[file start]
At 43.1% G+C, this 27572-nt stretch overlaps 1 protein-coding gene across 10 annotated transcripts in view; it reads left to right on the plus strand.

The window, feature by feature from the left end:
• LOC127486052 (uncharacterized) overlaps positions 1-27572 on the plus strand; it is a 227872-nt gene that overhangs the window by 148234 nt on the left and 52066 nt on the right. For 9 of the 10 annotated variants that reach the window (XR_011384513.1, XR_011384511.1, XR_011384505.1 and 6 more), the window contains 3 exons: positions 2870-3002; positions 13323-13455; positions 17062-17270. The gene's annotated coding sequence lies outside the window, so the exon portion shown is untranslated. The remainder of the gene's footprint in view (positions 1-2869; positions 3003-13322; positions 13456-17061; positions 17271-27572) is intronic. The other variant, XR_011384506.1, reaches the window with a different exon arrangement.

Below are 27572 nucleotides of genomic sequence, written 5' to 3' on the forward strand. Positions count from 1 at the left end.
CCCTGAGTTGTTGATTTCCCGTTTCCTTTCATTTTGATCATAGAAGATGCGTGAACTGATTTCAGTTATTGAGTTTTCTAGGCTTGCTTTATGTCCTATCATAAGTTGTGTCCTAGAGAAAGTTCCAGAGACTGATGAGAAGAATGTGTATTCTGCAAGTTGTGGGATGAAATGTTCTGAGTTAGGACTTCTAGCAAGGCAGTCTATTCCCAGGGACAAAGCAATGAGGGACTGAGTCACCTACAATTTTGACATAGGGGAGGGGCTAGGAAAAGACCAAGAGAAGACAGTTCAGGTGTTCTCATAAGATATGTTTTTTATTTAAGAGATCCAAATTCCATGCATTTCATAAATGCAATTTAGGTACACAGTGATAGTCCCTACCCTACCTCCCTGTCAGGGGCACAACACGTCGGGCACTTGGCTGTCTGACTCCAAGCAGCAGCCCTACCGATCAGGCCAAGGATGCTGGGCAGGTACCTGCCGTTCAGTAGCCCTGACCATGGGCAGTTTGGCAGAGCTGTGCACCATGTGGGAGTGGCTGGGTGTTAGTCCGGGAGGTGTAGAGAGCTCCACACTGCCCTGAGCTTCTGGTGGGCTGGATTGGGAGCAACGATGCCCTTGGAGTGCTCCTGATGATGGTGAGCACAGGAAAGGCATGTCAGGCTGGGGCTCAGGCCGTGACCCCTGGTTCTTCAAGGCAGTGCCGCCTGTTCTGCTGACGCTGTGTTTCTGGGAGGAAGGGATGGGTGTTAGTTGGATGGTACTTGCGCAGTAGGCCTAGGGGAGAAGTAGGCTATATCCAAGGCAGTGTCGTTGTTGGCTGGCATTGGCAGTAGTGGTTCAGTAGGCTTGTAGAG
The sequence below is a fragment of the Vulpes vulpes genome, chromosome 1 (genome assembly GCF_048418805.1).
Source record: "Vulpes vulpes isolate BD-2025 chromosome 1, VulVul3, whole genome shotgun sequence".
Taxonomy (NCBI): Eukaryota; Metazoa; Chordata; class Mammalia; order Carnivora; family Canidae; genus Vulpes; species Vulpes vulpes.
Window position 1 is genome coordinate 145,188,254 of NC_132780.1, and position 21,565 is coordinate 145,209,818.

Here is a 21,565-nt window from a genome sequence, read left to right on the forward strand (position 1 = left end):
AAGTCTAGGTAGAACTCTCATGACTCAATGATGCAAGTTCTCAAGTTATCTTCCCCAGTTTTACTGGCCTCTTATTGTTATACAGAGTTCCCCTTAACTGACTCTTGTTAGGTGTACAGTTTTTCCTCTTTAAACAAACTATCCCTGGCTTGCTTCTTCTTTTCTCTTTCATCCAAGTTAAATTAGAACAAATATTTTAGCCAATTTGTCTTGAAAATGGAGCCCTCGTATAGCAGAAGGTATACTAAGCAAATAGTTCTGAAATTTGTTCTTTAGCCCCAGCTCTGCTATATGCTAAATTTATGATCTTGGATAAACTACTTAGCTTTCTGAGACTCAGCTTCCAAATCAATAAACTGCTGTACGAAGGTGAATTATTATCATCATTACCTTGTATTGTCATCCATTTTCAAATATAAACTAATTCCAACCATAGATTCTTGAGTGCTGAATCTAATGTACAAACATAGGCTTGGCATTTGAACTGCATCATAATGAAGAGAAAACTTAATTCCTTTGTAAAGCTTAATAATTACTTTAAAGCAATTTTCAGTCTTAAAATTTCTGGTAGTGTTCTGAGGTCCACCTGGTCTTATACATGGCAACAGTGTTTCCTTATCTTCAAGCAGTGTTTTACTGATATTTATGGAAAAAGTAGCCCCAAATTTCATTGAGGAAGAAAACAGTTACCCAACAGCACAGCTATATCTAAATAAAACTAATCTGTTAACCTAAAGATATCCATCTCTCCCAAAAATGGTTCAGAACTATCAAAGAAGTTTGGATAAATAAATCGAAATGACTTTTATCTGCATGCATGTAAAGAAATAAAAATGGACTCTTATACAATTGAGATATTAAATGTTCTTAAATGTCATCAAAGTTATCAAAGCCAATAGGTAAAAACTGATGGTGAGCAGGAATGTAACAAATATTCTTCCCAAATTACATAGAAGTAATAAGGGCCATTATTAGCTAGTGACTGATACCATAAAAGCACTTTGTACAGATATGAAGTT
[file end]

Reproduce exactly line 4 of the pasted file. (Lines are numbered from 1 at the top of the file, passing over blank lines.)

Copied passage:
Below are 27572 nucleotides of genomic sequence, written 5' to 3' on the forward strand. Positions count from 1 at the left end.